Skip to content. | Skip to navigation

You are here: Home / Remedy Campaign / Our campaign demands

Our campaign demands

On this page you'll find a detailed list of OECD Watch's demands for policymakers.


Without incentives the NCP system won't work

The NCP system primarily uses mediation to resolve complaints, yet most governments do not provide sufficient incentives for companies to participate in mediation or to reach an agreement with complainants. Without incentives, the NCP system won’t be able to effectively facilitate access to remedy for victims of corporate harms.

Demand: Determinations

If mediation fails, NCPs should investigate the issue and determine whether an enterprise has violated the Guidelines. The willingness of an NCP to make such statements where the company refuses to participate in mediation, or where mediation has failed to produce an agreement, provides what is often the only incentive for a company to participate constructively in mediation. Moreover, the possibility
that a final statement may include a determination of non-compliance with the Guidelines will make their participation in dispute resolution more likely. NCPs should be given the authority and resources necessary to make determinations and to carry out independent investigations.

Demand: Consequences

Governments should provide strong incentives for companies to follow the Guidelines and to participate in the NCP mediation process. These incentives should include negative consequences, such as the suspension of access to export credit guarantees, public procurement contracts, development assistance, tax breaks and participation in trade missions.

Credits: Sosialistisk-Ungdom-SU-CC

The commitments that must be honoured:

The procedural Guidance of the OECD sets out four core criteria for NCPs: visibility, accessibility, transparency and accountability. In addition four principles must be respected when handling complaints: impartiality, predictability, equitability and compatibility.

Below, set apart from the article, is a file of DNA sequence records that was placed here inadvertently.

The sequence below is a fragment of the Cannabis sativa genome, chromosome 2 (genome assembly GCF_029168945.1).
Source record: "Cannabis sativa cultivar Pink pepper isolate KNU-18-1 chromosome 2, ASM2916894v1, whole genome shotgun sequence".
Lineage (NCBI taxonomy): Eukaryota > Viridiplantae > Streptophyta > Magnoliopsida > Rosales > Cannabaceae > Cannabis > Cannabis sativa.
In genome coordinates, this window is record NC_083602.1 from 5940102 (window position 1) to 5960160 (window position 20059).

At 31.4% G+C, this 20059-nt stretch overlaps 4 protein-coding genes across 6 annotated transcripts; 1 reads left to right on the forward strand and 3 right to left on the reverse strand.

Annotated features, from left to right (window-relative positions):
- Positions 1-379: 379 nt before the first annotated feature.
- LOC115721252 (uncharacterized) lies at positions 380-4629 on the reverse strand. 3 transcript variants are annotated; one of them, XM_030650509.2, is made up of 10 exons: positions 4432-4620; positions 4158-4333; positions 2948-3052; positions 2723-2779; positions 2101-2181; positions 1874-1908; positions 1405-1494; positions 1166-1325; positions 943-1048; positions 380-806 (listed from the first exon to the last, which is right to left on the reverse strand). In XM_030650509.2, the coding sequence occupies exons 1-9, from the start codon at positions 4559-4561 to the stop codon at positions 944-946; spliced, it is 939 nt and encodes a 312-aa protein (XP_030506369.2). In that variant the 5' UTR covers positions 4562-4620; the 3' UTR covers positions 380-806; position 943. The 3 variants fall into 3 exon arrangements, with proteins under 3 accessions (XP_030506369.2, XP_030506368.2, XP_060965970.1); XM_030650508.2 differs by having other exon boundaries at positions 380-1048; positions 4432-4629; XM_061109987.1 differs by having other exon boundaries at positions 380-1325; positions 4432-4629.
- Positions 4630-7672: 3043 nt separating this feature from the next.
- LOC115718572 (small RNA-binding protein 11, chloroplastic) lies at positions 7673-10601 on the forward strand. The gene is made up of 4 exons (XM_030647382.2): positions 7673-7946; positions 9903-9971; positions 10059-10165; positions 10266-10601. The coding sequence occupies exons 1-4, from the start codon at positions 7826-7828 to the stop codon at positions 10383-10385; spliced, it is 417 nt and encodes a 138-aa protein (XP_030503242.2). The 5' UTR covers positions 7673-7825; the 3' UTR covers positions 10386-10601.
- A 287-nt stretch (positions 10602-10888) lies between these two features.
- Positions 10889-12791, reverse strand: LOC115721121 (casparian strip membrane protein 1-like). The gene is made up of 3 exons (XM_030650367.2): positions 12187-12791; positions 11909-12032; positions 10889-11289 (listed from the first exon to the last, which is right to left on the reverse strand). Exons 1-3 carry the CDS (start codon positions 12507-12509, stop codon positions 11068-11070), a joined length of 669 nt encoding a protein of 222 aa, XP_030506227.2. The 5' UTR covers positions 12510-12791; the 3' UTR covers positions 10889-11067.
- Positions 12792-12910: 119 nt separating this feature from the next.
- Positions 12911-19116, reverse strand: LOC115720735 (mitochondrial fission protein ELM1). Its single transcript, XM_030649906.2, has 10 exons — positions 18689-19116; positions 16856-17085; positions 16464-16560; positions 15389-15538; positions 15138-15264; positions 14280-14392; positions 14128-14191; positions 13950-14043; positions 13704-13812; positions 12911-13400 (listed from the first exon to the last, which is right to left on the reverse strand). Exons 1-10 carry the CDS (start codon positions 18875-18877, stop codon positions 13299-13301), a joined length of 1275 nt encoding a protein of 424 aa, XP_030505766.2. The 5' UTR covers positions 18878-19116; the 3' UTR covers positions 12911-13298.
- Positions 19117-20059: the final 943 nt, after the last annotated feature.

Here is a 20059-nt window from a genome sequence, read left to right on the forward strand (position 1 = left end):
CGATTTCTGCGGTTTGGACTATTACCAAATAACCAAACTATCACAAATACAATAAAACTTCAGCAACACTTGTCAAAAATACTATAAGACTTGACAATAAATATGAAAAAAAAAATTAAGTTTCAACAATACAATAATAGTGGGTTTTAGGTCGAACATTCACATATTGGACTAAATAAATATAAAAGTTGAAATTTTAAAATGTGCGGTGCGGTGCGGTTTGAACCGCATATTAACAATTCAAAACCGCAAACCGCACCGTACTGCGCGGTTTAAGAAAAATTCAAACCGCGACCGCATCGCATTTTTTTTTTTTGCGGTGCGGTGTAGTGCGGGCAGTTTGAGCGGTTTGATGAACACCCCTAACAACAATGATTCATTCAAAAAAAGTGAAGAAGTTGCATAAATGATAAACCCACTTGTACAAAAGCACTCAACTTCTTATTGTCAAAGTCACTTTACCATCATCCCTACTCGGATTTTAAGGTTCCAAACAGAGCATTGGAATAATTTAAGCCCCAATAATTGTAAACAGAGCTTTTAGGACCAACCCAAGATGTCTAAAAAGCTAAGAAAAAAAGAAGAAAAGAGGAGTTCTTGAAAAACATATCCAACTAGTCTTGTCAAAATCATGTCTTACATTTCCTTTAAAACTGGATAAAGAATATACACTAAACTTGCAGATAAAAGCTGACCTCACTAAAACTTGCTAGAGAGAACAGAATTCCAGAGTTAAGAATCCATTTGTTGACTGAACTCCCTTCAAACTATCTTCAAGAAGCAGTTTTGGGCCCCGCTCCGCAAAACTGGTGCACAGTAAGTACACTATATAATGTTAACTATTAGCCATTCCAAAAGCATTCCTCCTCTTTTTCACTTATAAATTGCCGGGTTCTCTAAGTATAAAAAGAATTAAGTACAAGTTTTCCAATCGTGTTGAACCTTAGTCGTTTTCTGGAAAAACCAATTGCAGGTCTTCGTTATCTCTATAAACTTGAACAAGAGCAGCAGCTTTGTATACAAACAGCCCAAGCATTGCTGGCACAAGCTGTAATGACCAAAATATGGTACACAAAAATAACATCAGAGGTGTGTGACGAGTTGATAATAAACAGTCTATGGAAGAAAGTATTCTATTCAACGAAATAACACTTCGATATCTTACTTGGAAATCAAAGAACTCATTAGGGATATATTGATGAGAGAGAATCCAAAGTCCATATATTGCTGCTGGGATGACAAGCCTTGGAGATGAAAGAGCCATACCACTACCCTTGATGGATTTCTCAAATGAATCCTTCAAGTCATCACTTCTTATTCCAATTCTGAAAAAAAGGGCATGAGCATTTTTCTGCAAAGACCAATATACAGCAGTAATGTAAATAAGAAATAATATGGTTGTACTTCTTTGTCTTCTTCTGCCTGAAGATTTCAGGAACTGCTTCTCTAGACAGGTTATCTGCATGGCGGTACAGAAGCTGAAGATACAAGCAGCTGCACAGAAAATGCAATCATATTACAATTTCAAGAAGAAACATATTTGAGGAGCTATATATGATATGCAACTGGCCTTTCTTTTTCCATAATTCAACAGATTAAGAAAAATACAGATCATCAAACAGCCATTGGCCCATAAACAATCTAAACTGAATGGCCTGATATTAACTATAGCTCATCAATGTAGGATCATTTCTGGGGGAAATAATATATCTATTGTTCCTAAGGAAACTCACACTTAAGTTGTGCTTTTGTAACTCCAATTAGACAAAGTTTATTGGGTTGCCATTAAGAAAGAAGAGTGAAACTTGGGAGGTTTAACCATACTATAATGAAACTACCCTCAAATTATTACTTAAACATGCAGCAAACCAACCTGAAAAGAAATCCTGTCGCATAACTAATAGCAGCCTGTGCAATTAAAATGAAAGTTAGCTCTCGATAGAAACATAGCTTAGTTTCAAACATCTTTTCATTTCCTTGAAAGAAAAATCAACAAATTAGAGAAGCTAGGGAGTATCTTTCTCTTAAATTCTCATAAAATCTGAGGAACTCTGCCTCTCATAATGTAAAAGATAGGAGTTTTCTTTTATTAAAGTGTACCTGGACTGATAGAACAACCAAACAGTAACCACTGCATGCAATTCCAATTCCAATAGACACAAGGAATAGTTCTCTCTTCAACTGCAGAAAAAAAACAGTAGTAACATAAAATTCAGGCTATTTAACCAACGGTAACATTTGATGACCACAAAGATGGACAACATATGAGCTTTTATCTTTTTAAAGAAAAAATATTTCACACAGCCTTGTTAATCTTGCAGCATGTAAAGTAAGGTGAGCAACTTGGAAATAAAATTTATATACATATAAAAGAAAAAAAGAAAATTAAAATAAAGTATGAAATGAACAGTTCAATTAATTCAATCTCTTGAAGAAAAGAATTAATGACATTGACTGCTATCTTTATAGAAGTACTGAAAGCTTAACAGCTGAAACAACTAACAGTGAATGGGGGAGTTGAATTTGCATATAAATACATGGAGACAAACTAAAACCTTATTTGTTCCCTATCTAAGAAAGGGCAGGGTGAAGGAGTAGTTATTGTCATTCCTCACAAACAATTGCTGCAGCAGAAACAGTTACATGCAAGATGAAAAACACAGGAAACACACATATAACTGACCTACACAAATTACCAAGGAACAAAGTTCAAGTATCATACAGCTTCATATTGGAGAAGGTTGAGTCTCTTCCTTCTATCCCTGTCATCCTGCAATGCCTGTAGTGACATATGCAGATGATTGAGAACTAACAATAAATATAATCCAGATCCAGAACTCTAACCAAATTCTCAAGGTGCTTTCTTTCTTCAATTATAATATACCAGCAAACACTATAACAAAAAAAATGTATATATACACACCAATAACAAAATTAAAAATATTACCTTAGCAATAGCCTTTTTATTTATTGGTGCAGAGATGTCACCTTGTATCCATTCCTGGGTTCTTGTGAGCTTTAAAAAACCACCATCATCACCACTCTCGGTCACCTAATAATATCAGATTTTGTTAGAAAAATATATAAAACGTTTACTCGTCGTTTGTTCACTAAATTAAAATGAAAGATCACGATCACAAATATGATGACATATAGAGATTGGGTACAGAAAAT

Demand: Visibility

NCPs must promote the Guidelines; inform potentially interested parties of their role, the facilities they provide and the details of the process that potential complainants would need. A website in multiple languages and promotional activities are a bare minimum.

Demand : Accessibility

NCPs must remove obstacles for potential complainants, such as excessive standards of proof before a complaint is accepted, unnecessary criteria for accepting cases, rejection of complaints that seek to prevent future harm, and costs for potential complainants, including travel and translation. NCPs must take steps to protect complainants against retaliatory lawsuits or threats to their safety.

Demand: Transparency

NCPs must not base their decisions on information that has not been shared with both parties. NCPs should not impose confidentiality requirements beyond the content of the mediation process. Such requirements can be a strong deterrent against using the process altogether. NCPs must publish final statements in all cases they handle.

Demand: Accountability

NCPs must seek the support of the social partners, NGOs and other interested parties. NCPs should include credible multi-stakeholder advisory or oversight bodies with authority over the NCP.

Demand: Impartiality

NCPs must be impartial and should have structures that are not perceived as biased or having a conflict of interest. NCPs should not be placed in a ministry or department where decisions can be  influenced by other policy objectives. NCPs should possess skills to act as impartial mediators or access these skills through independent mediators.

Demand: Predictability

NCPs must meet the indicative timelines in the Procedural Guidance or clearly explain the reasons behind any delays that arise. NCPs should provide public information on how they resolve complaints and the role that the NCP can play in monitoring the implementation of any mediated agreement. Predictability requires transparency and, as such, NCPs should publish all initial assessments.

Demand: Equitable treatment

NCPs must take into account the power imbalances that exist between complainants and companies. Typically, complainants have suffered an adverse impact through the activity of a company that has not been adequately addressed through national institutions. The complainants have little capacity to defend themselves and often have little choice for recourse.

Demand: Compatibility with the guidelines

NCPs must base their initial assessment on the standards of responsible business conduct contained in the Guidelines. If the complaint process does not result in an agreement between the parties, NCPs should state whether the company’s behaviour is compatible with the Guidelines. NCPs must follow up on recommendations made in final statements or on the implementation of mediated agreements in order to ensure that the ultimate outcome of the case is compatible with the standards contained in the Guidelines.

Roel Nieuwenkamp, Chair of the OECD’s Working Party on Responsible Business Conduct: “Governments adhering to the Guidelines that neglect to set up well-functioning and accessible NCPs or that are overly restrictive in accepting cases for mediation are denying an important service to industry and related stakeholders. They are also denying themselves of an effective mechanism for implementation of expectations under the UNGPs and the Guidelines.” 

>Read the full paper

Personal tools

OECD Watch is hosted by